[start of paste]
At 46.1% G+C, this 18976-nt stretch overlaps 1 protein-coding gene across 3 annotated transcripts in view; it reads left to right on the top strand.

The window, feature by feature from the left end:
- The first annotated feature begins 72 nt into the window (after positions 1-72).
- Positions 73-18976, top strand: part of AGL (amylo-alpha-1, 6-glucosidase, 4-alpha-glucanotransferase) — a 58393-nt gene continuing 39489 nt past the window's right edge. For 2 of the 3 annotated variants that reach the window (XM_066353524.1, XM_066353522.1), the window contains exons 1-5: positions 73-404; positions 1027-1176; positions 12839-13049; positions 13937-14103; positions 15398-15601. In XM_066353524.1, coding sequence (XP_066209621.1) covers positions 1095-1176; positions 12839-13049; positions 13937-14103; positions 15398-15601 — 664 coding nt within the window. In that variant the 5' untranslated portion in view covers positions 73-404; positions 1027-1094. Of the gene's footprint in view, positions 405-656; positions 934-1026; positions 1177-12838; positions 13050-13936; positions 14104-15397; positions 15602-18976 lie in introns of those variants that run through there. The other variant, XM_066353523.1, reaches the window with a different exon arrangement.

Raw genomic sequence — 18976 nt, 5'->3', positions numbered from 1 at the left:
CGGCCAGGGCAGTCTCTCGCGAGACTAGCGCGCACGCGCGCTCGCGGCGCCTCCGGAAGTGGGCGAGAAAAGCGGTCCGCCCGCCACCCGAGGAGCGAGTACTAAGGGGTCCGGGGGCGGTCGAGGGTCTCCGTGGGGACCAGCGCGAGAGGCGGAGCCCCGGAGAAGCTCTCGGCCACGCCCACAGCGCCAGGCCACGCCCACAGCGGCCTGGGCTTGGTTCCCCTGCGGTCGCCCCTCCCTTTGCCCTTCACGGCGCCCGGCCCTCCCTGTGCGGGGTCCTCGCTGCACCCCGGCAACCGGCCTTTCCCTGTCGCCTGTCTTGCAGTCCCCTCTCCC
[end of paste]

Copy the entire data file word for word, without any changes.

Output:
At 46.1% G+C, this 18976-nt stretch overlaps 1 protein-coding gene across 3 annotated transcripts in view; it reads left to right on the top strand.

The window, feature by feature from the left end:
- The first annotated feature begins 72 nt into the window (after positions 1-72).
- Positions 73-18976, top strand: part of AGL (amylo-alpha-1, 6-glucosidase, 4-alpha-glucanotransferase) — a 58393-nt gene continuing 39489 nt past the window's right edge. For 2 of the 3 annotated variants that reach the window (XM_066353524.1, XM_066353522.1), the window contains exons 1-5: positions 73-404; positions 1027-1176; positions 12839-13049; positions 13937-14103; positions 15398-15601. In XM_066353524.1, coding sequence (XP_066209621.1) covers positions 1095-1176; positions 12839-13049; positions 13937-14103; positions 15398-15601 — 664 coding nt within the window. In that variant the 5' untranslated portion in view covers positions 73-404; positions 1027-1094. Of the gene's footprint in view, positions 405-656; positions 934-1026; positions 1177-12838; positions 13050-13936; positions 14104-15397; positions 15602-18976 lie in introns of those variants that run through there. The other variant, XM_066353523.1, reaches the window with a different exon arrangement.

Raw genomic sequence — 18976 nt, 5'->3', positions numbered from 1 at the left:
CGGCCAGGGCAGTCTCTCGCGAGACTAGCGCGCACGCGCGCTCGCGGCGCCTCCGGAAGTGGGCGAGAAAAGCGGTCCGCCCGCCACCCGAGGAGCGAGTACTAAGGGGTCCGGGGGCGGTCGAGGGTCTCCGTGGGGACCAGCGCGAGAGGCGGAGCCCCGGAGAAGCTCTCGGCCACGCCCACAGCGCCAGGCCACGCCCACAGCGGCCTGGGCTTGGTTCCCCTGCGGTCGCCCCTCCCTTTGCCCTTCACGGCGCCCGGCCCTCCCTGTGCGGGGTCCTCGCTGCACCCCGGCAACCGGCCTTTCCCTGTCGCCTGTCTTGCAGTCCCCTCTCCC